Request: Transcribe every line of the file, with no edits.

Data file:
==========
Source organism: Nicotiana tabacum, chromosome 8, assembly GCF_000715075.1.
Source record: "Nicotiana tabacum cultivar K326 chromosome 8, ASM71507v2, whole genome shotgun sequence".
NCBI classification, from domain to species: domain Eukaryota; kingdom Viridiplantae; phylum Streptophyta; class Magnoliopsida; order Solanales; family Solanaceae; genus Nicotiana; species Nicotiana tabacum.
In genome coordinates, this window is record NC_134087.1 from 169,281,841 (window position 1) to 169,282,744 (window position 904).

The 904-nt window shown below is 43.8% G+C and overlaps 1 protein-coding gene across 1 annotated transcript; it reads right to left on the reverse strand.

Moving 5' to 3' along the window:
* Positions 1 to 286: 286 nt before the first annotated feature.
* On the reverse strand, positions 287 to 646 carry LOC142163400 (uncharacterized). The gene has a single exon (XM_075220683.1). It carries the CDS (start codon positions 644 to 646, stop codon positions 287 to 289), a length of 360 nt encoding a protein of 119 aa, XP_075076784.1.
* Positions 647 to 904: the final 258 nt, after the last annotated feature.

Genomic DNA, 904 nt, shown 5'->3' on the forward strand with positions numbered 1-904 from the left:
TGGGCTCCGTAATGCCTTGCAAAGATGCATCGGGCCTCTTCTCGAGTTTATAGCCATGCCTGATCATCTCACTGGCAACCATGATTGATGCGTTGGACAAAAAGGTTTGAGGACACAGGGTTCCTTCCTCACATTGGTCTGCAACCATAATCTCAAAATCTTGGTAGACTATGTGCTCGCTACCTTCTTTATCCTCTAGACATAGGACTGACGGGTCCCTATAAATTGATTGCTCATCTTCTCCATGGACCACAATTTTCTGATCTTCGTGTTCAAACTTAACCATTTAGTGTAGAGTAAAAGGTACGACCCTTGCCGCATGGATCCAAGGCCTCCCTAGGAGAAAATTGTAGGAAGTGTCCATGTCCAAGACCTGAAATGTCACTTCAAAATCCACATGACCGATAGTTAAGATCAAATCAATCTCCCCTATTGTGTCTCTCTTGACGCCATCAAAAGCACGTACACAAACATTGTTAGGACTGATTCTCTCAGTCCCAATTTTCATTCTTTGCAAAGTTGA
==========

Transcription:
Source organism: Nicotiana tabacum, chromosome 8, assembly GCF_000715075.1.
Source record: "Nicotiana tabacum cultivar K326 chromosome 8, ASM71507v2, whole genome shotgun sequence".
NCBI classification, from domain to species: domain Eukaryota; kingdom Viridiplantae; phylum Streptophyta; class Magnoliopsida; order Solanales; family Solanaceae; genus Nicotiana; species Nicotiana tabacum.
In genome coordinates, this window is record NC_134087.1 from 169,281,841 (window position 1) to 169,282,744 (window position 904).

The 904-nt window shown below is 43.8% G+C and overlaps 1 protein-coding gene across 1 annotated transcript; it reads right to left on the reverse strand.

Moving 5' to 3' along the window:
* Positions 1 to 286: 286 nt before the first annotated feature.
* On the reverse strand, positions 287 to 646 carry LOC142163400 (uncharacterized). The gene has a single exon (XM_075220683.1). It carries the CDS (start codon positions 644 to 646, stop codon positions 287 to 289), a length of 360 nt encoding a protein of 119 aa, XP_075076784.1.
* Positions 647 to 904: the final 258 nt, after the last annotated feature.

Genomic DNA, 904 nt, shown 5'->3' on the forward strand with positions numbered 1-904 from the left:
TGGGCTCCGTAATGCCTTGCAAAGATGCATCGGGCCTCTTCTCGAGTTTATAGCCATGCCTGATCATCTCACTGGCAACCATGATTGATGCGTTGGACAAAAAGGTTTGAGGACACAGGGTTCCTTCCTCACATTGGTCTGCAACCATAATCTCAAAATCTTGGTAGACTATGTGCTCGCTACCTTCTTTATCCTCTAGACATAGGACTGACGGGTCCCTATAAATTGATTGCTCATCTTCTCCATGGACCACAATTTTCTGATCTTCGTGTTCAAACTTAACCATTTAGTGTAGAGTAAAAGGTACGACCCTTGCCGCATGGATCCAAGGCCTCCCTAGGAGAAAATTGTAGGAAGTGTCCATGTCCAAGACCTGAAATGTCACTTCAAAATCCACATGACCGATAGTTAAGATCAAATCAATCTCCCCTATTGTGTCTCTCTTGACGCCATCAAAAGCACGTACACAAACATTGTTAGGACTGATTCTCTCAGTCCCAATTTTCATTCTTTGCAAAGTTGA